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A Female's Perspective on Women's Finances

Updated: Apr 3

by Kristen Jackson

March 26, 2024




Over the years I have asked many of my female friends what they do for investing and I’ve heard many of the same responses: “Oh, my spouse takes care of that stuff”, or “I save some money in my retirement plan at work, but I’m not sure how it’s invested or if it’s doing well”.

   

When working with a new female client for the first time, I often observe a similar tone.  Unlike their male counterparts, women are often more vocal about their perceived lack of knowledge in investments, not having the time to improve their knowledge, or generally not being interested in the topic. Their confidence is often low, but in my experience, it does not have to be that way. 


I have worked with brilliant and successful women who simply lack the time to dedicate to their financial health, and yet money and future outcomes hang in the balance. Whether a female client is raising children at home, building a business/career, or both, most have a clear long-term picture in mind when reflecting on what they want to accomplish with their money. They are often focused on securing the future for those who depend on them—something I can deeply relate to as a working mother, spouse, and business owner myself.

However, the near-term details on how to get there can seem daunting, often derailing them from ever getting started.


Additionally, I have worked with women who have reached a challenging stage of life when suddenly for the first time, they find themselves in the financial driver’s seat for their family. Whether they have reached this point through retirement, the loss of a parent, becoming a widow, or even a divorce, I have learned that during times of transition—even with help from an accomplished advisor—their lack of confidence in financial and investment matters quickly becomes an overwhelming wave of stress.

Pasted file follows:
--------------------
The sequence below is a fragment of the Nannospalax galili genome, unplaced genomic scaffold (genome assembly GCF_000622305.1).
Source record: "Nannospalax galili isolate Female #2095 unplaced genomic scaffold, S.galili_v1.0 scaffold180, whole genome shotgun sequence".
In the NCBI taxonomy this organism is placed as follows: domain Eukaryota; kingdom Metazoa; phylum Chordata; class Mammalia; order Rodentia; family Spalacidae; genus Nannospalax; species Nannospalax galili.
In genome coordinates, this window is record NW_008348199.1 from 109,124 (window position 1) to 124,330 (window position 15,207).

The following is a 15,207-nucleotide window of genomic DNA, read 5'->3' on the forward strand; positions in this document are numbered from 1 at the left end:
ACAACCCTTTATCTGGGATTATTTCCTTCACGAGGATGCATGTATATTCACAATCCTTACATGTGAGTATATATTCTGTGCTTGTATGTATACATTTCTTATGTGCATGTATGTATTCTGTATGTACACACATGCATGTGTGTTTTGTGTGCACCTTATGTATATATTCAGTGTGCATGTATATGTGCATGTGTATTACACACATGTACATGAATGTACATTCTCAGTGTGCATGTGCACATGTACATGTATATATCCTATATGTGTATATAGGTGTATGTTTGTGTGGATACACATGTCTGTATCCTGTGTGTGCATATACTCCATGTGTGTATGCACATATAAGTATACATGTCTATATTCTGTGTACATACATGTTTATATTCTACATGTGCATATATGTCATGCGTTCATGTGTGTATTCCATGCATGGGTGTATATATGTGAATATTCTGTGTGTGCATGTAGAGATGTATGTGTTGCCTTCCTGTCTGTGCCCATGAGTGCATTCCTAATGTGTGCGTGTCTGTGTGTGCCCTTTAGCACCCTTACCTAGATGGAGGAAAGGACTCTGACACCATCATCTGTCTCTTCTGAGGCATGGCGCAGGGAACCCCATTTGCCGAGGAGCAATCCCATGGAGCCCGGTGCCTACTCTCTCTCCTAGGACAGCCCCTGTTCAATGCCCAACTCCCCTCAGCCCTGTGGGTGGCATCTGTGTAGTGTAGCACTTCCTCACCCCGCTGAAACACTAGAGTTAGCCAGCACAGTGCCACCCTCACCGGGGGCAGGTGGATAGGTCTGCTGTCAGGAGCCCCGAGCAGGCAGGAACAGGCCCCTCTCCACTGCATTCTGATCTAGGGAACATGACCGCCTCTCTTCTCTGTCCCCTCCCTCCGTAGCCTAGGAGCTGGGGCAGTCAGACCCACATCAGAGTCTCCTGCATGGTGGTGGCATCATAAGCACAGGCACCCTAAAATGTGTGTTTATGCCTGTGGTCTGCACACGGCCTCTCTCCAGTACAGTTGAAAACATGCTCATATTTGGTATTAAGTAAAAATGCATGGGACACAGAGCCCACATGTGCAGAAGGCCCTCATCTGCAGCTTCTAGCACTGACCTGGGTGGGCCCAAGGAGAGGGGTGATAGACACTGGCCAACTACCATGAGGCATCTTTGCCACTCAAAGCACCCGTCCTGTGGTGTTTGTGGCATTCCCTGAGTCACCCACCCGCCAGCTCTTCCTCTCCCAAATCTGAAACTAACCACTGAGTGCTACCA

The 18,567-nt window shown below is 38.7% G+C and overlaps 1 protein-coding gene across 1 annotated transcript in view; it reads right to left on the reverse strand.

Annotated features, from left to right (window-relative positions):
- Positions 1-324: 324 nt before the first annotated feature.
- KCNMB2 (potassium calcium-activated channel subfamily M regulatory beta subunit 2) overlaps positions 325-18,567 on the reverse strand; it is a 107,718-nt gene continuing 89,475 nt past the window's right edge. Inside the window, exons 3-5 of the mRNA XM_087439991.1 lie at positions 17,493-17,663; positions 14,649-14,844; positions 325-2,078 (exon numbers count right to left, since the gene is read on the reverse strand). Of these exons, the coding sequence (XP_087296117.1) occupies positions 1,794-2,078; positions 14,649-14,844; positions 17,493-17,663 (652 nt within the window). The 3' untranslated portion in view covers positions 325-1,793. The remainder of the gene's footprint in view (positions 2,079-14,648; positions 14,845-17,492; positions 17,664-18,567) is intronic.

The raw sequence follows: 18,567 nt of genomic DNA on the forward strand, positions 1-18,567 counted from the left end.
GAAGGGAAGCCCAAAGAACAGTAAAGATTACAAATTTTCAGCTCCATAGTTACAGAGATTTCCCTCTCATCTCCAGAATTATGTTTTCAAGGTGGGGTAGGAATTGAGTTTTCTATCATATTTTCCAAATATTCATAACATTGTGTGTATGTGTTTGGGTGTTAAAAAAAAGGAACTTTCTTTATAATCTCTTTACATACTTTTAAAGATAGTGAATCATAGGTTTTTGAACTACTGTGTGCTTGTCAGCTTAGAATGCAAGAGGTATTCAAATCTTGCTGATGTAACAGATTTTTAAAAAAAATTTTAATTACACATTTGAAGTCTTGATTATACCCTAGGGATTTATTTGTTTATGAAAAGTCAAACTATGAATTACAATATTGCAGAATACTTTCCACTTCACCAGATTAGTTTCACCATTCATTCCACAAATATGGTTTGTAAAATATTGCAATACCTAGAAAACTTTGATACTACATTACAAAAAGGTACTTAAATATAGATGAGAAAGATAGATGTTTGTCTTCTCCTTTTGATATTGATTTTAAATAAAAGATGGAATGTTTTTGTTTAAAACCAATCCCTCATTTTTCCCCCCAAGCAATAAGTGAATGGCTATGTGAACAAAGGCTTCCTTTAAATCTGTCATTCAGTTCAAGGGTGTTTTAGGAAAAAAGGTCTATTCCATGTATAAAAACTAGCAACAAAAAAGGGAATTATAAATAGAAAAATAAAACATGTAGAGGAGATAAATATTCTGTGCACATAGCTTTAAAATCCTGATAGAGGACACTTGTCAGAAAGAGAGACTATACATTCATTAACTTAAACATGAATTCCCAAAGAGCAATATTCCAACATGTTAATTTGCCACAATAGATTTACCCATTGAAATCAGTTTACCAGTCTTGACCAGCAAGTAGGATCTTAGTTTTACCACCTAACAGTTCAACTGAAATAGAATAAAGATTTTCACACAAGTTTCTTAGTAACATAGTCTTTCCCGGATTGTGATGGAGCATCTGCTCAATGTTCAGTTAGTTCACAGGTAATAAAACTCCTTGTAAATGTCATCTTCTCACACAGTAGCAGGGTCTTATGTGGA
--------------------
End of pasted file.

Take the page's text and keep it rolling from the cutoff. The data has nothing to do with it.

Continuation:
I am passionate that it should not (and does not have to) be this way for women when it comes to their financial health.   I have seen many positive outcomes in my years of work, and my hope for women is for confidence in their finances and knowledge about whether they’re on the right track for their long-term goals.


Women today have too many competing priorities pulling and tugging on their time, attention, and energy. It is only natural to deprioritize long-term finances and investments or to defer them to a spouse.  If you aren’t inspired by self-study, that’s ok! Engage an experienced advisor to build your confidence, knowledge, and trust. If you and your spouse are already working with an advisor, attend the meetings! It’s imperative to take a collective management approach.  Growing knowledge, gaining confidence, and building trust takes time.


My best success stories with women investors are with those who show up each year.  When there’s consistency, I learn more about my clients and their families, which deepens our relationship.  This enables me to identify opportunities to maximize the growth of their wealth, protect it, and build plans for transitions. There is nothing more rewarding as a female advisor in working with other women than to witness their confidence building over time and to be a partner in the long-term success of their hard work.

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